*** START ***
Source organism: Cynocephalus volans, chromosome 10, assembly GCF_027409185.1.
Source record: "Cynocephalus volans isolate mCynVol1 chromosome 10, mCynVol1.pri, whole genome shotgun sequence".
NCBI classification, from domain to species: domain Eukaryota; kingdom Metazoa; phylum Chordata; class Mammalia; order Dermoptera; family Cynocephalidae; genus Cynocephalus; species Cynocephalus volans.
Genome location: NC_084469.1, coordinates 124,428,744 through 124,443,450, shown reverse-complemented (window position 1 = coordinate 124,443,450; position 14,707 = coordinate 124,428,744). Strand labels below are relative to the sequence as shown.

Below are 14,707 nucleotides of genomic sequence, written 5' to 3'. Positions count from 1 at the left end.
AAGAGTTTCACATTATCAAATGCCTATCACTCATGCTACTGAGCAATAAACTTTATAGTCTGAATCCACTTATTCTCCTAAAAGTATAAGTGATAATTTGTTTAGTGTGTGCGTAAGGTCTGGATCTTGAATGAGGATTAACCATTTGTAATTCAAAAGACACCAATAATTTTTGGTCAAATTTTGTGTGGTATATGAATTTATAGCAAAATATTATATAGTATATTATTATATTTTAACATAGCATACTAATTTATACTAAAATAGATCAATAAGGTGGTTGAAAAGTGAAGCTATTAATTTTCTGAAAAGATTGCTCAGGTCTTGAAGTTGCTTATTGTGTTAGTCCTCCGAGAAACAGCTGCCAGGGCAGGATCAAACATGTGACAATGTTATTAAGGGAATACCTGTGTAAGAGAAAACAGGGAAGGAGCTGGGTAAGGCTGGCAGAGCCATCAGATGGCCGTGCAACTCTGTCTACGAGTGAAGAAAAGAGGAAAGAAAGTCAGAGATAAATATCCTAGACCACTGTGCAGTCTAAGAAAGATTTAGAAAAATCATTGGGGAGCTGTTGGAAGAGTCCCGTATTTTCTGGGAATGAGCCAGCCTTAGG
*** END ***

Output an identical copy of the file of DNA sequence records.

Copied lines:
Source organism: Cynocephalus volans, chromosome 10, assembly GCF_027409185.1.
Source record: "Cynocephalus volans isolate mCynVol1 chromosome 10, mCynVol1.pri, whole genome shotgun sequence".
NCBI classification, from domain to species: domain Eukaryota; kingdom Metazoa; phylum Chordata; class Mammalia; order Dermoptera; family Cynocephalidae; genus Cynocephalus; species Cynocephalus volans.
Genome location: NC_084469.1, coordinates 124,428,744 through 124,443,450, shown reverse-complemented (window position 1 = coordinate 124,443,450; position 14,707 = coordinate 124,428,744). Strand labels below are relative to the sequence as shown.

Below are 14,707 nucleotides of genomic sequence, written 5' to 3'. Positions count from 1 at the left end.
AAGAGTTTCACATTATCAAATGCCTATCACTCATGCTACTGAGCAATAAACTTTATAGTCTGAATCCACTTATTCTCCTAAAAGTATAAGTGATAATTTGTTTAGTGTGTGCGTAAGGTCTGGATCTTGAATGAGGATTAACCATTTGTAATTCAAAAGACACCAATAATTTTTGGTCAAATTTTGTGTGGTATATGAATTTATAGCAAAATATTATATAGTATATTATTATATTTTAACATAGCATACTAATTTATACTAAAATAGATCAATAAGGTGGTTGAAAAGTGAAGCTATTAATTTTCTGAAAAGATTGCTCAGGTCTTGAAGTTGCTTATTGTGTTAGTCCTCCGAGAAACAGCTGCCAGGGCAGGATCAAACATGTGACAATGTTATTAAGGGAATACCTGTGTAAGAGAAAACAGGGAAGGAGCTGGGTAAGGCTGGCAGAGCCATCAGATGGCCGTGCAACTCTGTCTACGAGTGAAGAAAAGAGGAAAGAAAGTCAGAGATAAATATCCTAGACCACTGTGCAGTCTAAGAAAGATTTAGAAAAATCATTGGGGAGCTGTTGGAAGAGTCCCGTATTTTCTGGGAATGAGCCAGCCTTAGG